Saturday, May 18, 2019

Zoology II, Week 3: Lion, White-Tailed Deer

Here are some notes from our third week of Zoology II.

Monday, May 13

Tuesday, May 14 - Field Trip to the St. Louis Zoo

Thursday, May 15

  • recall Lion, read portion of Cats by Wilfrid Swancourt Bronson, look at diagram "Showing How Cats' Claws Are Held In Or Thrust Out"

  • read Young Lions by Toshi Yoshida
  • add Lion to MLB (one child came up with a great idea for an illustration for this... a large grassland of yellow, orange, and brown dried grass with the caption "the lion is completely camouflaged")
  • introduce Ruminants
  • read pages 5 (bottom paragraph) through 12 of Horns and Antlers by Wilfrid Swancourt Bronson, look at diagram "A Ruminant Stomach"

Friday, May 10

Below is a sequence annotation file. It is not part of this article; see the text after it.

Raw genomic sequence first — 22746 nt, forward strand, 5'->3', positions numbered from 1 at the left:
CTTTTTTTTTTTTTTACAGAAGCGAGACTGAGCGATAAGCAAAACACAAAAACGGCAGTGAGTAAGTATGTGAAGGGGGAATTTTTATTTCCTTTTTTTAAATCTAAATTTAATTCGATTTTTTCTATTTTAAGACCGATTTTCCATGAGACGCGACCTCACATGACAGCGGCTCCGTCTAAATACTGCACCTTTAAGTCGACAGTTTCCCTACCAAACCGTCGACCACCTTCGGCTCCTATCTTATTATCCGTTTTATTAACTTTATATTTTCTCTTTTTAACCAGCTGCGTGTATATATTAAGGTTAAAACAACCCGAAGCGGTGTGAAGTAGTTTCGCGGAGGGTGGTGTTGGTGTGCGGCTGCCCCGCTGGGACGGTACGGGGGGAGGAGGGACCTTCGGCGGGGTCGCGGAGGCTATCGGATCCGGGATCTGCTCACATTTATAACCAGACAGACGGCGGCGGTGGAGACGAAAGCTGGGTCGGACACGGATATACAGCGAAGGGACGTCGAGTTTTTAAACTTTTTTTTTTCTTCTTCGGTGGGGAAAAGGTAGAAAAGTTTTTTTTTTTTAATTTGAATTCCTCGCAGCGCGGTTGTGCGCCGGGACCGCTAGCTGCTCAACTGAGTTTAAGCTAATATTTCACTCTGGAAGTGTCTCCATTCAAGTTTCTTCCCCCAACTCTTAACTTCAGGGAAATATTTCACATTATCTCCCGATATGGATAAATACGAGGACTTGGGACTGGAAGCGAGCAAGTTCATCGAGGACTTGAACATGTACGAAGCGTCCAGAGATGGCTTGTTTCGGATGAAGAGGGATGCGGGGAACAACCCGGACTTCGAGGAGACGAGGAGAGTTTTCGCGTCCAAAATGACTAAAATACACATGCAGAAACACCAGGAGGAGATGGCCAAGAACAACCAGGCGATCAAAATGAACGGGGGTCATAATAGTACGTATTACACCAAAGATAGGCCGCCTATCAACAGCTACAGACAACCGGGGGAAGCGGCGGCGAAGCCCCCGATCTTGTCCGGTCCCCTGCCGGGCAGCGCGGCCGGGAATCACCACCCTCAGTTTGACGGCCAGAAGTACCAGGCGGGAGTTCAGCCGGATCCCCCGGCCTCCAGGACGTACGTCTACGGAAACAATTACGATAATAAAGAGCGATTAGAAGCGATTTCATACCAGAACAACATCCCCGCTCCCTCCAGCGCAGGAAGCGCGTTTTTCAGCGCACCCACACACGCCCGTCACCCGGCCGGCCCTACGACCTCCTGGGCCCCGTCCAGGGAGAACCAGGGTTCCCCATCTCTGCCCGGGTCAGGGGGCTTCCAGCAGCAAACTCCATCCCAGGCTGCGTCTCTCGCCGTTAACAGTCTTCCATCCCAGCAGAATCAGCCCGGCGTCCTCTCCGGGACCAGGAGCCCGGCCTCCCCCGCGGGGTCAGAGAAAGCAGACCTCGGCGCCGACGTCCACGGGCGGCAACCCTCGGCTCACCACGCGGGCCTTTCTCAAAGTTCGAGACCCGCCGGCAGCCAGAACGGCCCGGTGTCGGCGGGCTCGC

• look at the Seventh fact from Cow by Jules Older and identify errors in the diagram of the cow's stomach

  • play Ruminant / Not a Ruminant with the wooden animal collection and make a display of the two groups



Some of these were hard and some were easy to sort. We know that ruminants eat plant material, and we also know these animals are are prey (not predator). They evolved the Market Basket and other three stomachs so that they could grab a bunch of food quickly without chewing it and then retire to a safe hidden spot to chew their cud and digest the food in peace.

In fact, ruminants are cloven-hooved cud-chewers. I didn't have a goat figure, but that could also have been added to that group. Pigs, on the other hand, have cloven hooves but do not chew a cud. Camels chew a cud but do not have a cloven hoof. Donkeys, horses, and zebras are easily confused with ruminants because they are herbivores but no... they are monogastric. And the others (squirrel, pink flamingo, mouse, mole) were just for fun!


  • review and add the Four Stomachs of the Ruminant to MLB
  • read Horns vs. Antlers (remainder of Horns and Antlers chapter 1)
  • look at and feel horn and an assortment of white-tailed deer antlers
  • read chapter 6, "The Red Deer," from The Human Being and the Animal World by Charles Kovacs

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